Argentina Plans $11.7 Billion Bond Sale to Yield About 7.5%by and
Country will issue 3 bonds with maturities of 5, 10, 30 years
Argentina won't make blanket offer on expired bonds: Prat-Gay
Argentina plans to mark its return to global capital markets in mid-April by issuing $11.68 billion of bonds to yield 7.5 to 8 percent, Finance Ministry officials told Congress while presenting a debt bill to clear the way for a settlement with most holdout creditors.
After reaching a milestone deal with the largest holdout creditors led by billionaire Paul Singer, Argentina must repeal debt laws that prevent it from reopening previous bond restructurings and paying bondholders abroad. U.S. District Judge Thomas Griesa said this week that he’ll lift an injunction blocking the country from paying foreign debt once Congress acts and the settlements are paid.
South America’s second-largest country will issue three bonds with maturities of 5, 10 and 30 years in mid-April, close to the April 14 deadline set to make good on payments to creditors, Finance Secretary Luis Caputo said. The government, which will sell the bonds under New York law, expects yields to fall to about 6 percent in the short term on ratings upgrades and on improving outlooks for the country’s fiscal and monetary situation, he said.
“We’re not exempt from what happens in the world but given the current situation, there is a phenomenal demand for Argentine credit,” Caputo said. “We’re not going to have any problem, according to banks and investors, in attracting this money in order to normalize payments.”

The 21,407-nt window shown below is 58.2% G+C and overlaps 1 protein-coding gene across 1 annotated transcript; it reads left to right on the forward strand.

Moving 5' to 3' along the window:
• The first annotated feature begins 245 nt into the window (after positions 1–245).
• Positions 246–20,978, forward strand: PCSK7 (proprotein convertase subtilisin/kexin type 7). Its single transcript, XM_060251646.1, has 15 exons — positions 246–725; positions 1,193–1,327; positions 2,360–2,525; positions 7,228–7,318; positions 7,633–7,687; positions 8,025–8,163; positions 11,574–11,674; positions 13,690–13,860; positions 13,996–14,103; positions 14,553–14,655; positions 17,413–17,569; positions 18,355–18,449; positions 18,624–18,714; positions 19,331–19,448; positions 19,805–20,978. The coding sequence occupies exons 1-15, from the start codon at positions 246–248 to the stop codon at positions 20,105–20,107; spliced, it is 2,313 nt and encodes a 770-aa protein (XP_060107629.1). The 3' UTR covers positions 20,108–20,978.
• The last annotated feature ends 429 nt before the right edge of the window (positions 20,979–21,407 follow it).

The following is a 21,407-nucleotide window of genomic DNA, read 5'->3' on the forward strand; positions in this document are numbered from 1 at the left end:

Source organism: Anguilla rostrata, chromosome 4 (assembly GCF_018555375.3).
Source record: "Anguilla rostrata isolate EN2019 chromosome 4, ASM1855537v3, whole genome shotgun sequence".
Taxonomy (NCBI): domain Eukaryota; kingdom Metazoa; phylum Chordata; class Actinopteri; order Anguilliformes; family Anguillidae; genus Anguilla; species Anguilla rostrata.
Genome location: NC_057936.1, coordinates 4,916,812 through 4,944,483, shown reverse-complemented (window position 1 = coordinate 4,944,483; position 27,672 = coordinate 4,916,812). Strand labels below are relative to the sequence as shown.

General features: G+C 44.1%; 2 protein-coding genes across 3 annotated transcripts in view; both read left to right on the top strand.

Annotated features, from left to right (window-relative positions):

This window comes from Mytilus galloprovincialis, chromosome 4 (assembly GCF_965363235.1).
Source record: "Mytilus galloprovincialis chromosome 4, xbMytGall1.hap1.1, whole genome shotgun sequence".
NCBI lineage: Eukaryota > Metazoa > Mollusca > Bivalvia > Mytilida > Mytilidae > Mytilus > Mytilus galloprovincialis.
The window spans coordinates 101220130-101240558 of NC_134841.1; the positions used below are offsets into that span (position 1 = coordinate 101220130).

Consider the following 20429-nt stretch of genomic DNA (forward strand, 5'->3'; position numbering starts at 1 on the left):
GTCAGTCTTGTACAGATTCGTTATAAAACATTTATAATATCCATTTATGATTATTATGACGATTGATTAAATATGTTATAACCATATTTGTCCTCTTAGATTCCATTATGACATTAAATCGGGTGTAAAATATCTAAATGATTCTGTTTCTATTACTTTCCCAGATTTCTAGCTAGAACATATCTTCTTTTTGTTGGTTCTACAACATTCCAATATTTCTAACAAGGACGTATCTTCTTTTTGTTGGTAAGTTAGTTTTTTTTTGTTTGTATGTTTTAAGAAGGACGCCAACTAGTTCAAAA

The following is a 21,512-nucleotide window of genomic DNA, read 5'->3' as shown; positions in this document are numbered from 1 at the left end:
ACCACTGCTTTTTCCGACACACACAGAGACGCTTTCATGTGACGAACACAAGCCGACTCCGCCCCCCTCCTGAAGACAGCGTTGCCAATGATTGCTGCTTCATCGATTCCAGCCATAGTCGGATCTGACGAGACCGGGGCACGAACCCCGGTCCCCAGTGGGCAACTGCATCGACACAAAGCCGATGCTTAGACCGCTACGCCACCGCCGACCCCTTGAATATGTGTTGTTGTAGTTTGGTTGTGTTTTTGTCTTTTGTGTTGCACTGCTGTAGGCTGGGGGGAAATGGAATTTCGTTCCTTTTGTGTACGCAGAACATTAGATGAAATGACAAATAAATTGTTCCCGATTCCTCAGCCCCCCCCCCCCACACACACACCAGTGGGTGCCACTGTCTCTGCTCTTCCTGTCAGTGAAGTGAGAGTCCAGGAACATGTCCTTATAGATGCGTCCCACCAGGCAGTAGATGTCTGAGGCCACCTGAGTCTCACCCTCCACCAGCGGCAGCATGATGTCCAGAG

President Mauricio Macri has moved swiftly to regain market access and untangle economic controls on the peso and trade since taking office on Dec. 10 in a bid to stoke growth in South America’s second-largest economy. The nation has been locked out of global markets since a record $95 billion default in 2001 and has been unable to pay holders of restructured foreign law bonds since another cessation of payments in July 2014 due to the court orders.
Congress must repeal the so-called Lock Law, which prevents the nation from offering better conditions than those offered in debt restructurings in 2005 and 2010 as well as the Sovereign Payment Law, promoted by former President Cristina Fernandez de Kirchner in 2014 to change the domicile of payment to Argentina. Lawmakers must also approve the accord with holdouts and the debt issuance.
The country wants to “leave the path open for provinces which also need credit,” Caputo said, when asked about the dangers of crowding out other issuers from companies to regional governments. The Province of Buenos Aires is among those looking to issue debt, and began investors meetings in the U.K. on Friday.
Finance Minister Alfonso Prat-Gay said Argentina won’t make a blanket offer on expired bonds and isn’t concerned about new litigation on those securities.
Former Economy Minister Axel Kicillof criticized the agreement as being “rushed” and questioned why the government plans to use international banks to issue the bonds. He also disputed Prat-Gay’s argument that access to credit would allow the government to fund the deficit and avoid a severe economic adjustment.